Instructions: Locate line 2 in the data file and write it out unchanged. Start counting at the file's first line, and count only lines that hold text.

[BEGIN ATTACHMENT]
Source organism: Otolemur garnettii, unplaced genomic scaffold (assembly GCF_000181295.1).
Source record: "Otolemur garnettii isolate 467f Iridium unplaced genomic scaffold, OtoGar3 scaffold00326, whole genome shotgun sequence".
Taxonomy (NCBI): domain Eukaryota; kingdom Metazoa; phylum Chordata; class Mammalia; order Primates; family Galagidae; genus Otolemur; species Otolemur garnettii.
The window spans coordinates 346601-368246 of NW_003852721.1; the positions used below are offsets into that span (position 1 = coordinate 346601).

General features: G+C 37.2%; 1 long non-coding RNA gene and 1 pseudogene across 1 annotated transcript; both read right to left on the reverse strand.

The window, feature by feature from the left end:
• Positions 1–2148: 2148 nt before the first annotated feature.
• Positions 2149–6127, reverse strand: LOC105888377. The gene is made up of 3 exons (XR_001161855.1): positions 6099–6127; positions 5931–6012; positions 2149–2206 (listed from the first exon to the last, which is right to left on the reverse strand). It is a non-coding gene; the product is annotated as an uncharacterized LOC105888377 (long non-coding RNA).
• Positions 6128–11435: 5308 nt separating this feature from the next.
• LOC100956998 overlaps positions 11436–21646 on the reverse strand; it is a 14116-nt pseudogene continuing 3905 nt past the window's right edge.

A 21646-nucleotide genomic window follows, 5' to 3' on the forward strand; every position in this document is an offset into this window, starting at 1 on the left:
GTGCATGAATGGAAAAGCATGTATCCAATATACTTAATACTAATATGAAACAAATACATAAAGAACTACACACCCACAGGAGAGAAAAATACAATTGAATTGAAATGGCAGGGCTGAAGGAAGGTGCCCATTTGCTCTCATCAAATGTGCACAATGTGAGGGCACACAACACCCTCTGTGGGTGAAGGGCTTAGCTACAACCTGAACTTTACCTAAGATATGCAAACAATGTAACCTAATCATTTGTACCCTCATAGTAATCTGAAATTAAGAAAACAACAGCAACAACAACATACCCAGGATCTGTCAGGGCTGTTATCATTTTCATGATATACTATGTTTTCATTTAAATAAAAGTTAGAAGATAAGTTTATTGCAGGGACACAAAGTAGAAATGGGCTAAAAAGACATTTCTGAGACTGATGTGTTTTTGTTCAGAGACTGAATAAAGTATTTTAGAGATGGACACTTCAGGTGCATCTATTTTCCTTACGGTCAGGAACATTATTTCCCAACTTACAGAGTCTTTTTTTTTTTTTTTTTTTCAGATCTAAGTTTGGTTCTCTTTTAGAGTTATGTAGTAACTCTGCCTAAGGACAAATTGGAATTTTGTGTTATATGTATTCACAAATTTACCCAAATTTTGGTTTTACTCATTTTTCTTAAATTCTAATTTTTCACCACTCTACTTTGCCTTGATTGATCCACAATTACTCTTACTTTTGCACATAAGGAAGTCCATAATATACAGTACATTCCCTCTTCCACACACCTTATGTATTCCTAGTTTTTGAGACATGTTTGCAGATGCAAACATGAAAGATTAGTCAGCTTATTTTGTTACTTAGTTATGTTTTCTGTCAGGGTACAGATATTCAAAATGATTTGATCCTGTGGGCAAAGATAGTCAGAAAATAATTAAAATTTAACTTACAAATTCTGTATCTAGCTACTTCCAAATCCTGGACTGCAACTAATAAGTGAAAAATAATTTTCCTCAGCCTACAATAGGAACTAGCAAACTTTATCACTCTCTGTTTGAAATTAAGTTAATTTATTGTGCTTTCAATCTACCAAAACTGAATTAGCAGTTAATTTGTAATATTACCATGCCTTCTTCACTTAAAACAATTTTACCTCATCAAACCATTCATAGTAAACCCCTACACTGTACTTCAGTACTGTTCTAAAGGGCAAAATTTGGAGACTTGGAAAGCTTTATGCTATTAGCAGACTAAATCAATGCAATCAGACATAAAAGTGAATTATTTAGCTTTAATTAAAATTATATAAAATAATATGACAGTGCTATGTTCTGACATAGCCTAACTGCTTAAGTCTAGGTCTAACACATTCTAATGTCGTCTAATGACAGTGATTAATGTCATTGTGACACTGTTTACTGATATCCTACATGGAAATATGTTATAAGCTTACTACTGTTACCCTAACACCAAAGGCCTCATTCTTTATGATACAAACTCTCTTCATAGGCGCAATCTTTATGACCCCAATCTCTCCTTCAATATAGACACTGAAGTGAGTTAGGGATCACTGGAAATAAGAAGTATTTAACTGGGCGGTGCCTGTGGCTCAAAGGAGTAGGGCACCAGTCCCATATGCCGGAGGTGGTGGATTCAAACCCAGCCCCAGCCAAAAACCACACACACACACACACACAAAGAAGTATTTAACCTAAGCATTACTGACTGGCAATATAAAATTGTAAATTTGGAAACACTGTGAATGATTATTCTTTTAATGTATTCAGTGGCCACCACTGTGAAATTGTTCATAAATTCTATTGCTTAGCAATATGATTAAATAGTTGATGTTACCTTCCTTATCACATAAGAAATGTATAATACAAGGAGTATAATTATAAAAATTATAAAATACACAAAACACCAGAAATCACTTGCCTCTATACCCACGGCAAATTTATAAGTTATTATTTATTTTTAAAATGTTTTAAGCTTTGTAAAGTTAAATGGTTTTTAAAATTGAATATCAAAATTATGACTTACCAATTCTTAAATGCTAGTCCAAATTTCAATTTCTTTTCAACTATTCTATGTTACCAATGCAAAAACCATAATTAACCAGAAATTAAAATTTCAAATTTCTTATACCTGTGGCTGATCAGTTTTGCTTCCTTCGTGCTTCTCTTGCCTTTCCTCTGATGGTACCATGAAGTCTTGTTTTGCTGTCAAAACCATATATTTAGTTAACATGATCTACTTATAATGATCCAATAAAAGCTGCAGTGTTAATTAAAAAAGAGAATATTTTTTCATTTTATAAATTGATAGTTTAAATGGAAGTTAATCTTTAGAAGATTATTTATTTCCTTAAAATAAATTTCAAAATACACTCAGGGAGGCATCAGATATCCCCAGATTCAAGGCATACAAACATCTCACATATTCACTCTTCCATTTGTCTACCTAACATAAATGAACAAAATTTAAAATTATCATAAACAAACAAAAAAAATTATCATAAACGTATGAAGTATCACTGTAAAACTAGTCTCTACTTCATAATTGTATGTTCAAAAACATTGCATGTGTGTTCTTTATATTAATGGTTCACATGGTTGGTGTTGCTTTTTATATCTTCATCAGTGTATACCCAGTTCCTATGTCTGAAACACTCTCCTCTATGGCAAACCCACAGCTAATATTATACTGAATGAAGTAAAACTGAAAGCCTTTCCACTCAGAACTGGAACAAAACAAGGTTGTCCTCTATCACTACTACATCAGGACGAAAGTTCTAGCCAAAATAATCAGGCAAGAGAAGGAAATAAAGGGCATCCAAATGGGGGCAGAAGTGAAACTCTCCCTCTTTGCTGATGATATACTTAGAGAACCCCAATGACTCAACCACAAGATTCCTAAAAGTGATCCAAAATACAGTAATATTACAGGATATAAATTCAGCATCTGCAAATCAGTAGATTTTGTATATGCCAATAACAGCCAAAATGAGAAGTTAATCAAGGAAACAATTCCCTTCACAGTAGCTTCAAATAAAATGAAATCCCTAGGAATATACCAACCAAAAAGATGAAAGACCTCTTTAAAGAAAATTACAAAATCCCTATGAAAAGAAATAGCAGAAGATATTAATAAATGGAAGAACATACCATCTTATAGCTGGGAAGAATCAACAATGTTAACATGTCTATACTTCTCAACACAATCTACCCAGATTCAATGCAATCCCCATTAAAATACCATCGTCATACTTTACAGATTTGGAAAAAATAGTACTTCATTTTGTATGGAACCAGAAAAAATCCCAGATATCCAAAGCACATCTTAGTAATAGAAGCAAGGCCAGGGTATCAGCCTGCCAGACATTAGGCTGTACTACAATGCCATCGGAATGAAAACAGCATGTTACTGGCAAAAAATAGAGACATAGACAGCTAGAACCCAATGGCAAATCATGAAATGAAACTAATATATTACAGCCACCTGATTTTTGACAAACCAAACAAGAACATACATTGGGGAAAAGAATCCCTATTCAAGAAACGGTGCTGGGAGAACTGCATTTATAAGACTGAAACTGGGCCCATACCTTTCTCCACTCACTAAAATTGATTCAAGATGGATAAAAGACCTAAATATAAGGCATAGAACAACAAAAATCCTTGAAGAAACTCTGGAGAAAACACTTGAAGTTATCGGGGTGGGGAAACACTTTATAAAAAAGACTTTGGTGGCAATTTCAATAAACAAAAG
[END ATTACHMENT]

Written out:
Source record: "Otolemur garnettii isolate 467f Iridium unplaced genomic scaffold, OtoGar3 scaffold00326, whole genome shotgun sequence".